before she paused.
she began, I want to show you his picture.
do! I exclaimed as she stepped back to the counter, bringing
her purse up to rummaging level and searching for a certain small
book. A strange sense of honor and sacredness came over me, despite
the casual mall setting. This was not something usual, I thought,
that I was being permitted to look on one of the greatest of this
woman's treasures. It was like I was allowed into the secret trove
of her most precious memories.
it is. She held it fondly for a moment, smiling down at the image it
he? I asked.
replied the woman, gently passing the card to me.
I took the picture
and found myself looking into the very handsome face of a young man,
truly a heart-throb. He stood in a lawn, most likely of his home,
wearing a snazzy suit - black bottoms with a white coat a
trendy tie, and pale pink dress shoes of which he was proud. The
jacket he had flipped behind him by putting his hands on his hips and
there he was, standing broadly with his face to the sky in the
commanding playfulness of youth.
handsome guy, I praised genuinely, recognizing each of the
features she had so lovingly described. My words pleased her and she
told me various, beautiful aspects of his life as I studied the
picture a moment longer. Yes, he could have been a model.
John liked to
dress up, she told me, referencing the classy clothes which
were apparently not out of the ordinary. I mean, we always
dressed up for church, but he just liked to, so he did. He liked
pink, like his mother. He was macho, but he liked it.
She mentioned his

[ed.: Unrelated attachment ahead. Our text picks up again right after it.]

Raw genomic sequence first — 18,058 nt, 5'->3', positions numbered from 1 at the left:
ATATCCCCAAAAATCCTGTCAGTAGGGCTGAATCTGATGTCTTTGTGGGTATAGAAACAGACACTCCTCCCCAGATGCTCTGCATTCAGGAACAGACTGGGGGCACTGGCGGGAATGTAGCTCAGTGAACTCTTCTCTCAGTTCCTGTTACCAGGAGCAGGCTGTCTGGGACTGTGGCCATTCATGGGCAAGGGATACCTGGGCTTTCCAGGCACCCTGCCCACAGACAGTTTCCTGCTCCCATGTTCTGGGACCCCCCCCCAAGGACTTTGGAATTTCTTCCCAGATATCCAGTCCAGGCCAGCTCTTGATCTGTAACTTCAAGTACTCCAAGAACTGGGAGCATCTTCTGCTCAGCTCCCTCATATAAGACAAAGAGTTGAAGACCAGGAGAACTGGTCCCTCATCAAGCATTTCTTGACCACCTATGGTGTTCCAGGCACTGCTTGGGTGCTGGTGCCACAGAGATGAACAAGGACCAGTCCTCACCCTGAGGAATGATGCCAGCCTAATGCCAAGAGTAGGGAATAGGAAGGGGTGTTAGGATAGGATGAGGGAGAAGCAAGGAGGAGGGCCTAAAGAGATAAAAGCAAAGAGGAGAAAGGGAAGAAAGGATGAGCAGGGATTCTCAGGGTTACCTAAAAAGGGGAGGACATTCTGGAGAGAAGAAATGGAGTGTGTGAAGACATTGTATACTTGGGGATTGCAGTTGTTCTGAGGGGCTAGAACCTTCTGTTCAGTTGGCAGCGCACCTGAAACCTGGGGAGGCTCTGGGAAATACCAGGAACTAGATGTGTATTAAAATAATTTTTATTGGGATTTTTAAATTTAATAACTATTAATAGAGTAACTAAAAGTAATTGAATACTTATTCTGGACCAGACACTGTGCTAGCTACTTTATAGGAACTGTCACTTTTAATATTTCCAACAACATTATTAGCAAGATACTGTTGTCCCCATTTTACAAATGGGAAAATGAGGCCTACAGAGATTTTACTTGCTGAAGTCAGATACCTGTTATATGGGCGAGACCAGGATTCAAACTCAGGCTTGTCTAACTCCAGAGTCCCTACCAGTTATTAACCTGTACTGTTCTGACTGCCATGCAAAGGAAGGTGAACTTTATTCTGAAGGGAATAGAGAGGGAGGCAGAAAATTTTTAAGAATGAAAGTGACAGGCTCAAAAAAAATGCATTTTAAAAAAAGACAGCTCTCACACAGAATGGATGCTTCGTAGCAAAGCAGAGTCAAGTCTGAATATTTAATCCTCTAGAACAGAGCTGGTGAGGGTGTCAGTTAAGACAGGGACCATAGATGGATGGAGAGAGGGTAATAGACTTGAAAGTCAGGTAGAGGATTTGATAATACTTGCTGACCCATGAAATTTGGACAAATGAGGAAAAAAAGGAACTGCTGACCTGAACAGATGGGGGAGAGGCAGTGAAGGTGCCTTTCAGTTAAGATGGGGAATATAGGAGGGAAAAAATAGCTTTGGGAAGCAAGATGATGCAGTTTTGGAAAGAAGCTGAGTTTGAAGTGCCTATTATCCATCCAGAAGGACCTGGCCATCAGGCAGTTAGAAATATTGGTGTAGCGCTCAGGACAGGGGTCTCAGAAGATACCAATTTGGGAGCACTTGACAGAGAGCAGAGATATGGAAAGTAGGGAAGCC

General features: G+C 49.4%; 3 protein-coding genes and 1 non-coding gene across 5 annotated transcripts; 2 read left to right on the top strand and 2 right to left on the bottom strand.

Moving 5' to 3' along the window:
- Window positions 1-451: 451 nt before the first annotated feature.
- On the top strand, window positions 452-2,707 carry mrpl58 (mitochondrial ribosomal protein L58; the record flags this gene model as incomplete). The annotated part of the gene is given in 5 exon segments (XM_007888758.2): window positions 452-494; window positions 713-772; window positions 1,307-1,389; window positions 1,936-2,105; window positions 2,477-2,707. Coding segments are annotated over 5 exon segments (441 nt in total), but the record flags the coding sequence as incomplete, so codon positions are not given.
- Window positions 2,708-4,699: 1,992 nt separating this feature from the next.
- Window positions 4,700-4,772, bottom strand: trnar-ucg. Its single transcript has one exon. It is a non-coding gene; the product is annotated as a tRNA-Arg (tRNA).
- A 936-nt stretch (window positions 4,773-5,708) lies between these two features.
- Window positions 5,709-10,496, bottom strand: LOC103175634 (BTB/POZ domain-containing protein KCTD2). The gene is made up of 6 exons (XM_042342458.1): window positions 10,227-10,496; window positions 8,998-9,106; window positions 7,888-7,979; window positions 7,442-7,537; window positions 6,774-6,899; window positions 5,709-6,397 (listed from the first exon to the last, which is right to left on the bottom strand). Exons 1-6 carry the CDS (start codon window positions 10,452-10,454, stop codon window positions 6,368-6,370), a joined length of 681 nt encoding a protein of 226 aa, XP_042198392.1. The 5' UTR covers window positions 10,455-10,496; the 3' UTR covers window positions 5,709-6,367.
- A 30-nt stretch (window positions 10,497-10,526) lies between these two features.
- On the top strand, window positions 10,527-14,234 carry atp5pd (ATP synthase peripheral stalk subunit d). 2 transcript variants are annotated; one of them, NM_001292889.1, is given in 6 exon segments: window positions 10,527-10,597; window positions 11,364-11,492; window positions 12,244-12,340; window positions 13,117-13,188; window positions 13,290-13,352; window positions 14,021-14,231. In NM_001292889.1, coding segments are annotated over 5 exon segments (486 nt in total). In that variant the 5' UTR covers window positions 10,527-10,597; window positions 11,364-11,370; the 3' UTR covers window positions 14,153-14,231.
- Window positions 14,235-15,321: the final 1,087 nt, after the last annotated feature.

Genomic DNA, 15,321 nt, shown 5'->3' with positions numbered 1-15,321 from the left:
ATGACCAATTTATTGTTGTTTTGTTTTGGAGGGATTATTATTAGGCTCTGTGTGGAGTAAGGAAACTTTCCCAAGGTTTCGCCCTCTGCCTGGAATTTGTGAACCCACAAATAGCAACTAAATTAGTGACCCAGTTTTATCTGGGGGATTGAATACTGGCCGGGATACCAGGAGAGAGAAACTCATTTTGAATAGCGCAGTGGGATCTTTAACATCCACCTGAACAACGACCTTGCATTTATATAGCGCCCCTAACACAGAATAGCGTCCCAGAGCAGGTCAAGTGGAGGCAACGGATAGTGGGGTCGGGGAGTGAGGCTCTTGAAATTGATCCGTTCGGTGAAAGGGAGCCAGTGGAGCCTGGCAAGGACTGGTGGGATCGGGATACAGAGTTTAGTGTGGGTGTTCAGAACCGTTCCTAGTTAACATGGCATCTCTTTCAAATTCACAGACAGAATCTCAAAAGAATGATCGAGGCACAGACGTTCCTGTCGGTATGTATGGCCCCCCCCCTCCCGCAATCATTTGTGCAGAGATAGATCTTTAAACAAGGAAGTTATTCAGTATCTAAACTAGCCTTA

girlfriend and a certain dance that he had taken her to.
pink shoes, she laughed, pointing to the feet in the picture.
girlfriend's dress pink? I asked.
She paused and
thought for a minute before saying that she didn't remember. But
that, I thought, was secondary to the forever-engraved image of her
boy. I handed her back the picture and told her again what a
handsome guy he was, wordlessly adding what a fun and mischievous
character he must have had, as she wordlessly thanked me for
I wanted to ask her
if she believed in heaven, as I did, but I didn't ask. And somehow I
didn't need to. It was obviously and understandably a pang,
remembering the son gone before, but I think she held onto that faint
strand of hope of seeing him again one day - hope thin but sure, like
a thread in the water.
Later that night as I
looked on the calendar to the upcoming Easter Sunday, I remembered
another mother who lost her Son, who grieved, and who was able to
hold him once more at last. At this, my heart went out in hope and
prayer for the mother I had spoken with earlier that day, the woman
with the dear photo of her long-ago son carried always in the pink
bag at her side.
Sarah Howard holds degrees in
Performance and English. When shes not singing or performing
on the stage, she enjoys spending time with her family and cats, and
reading good literature with a hot cup of coffee.
of the message
won't know where to send it.)
Another story by Sarah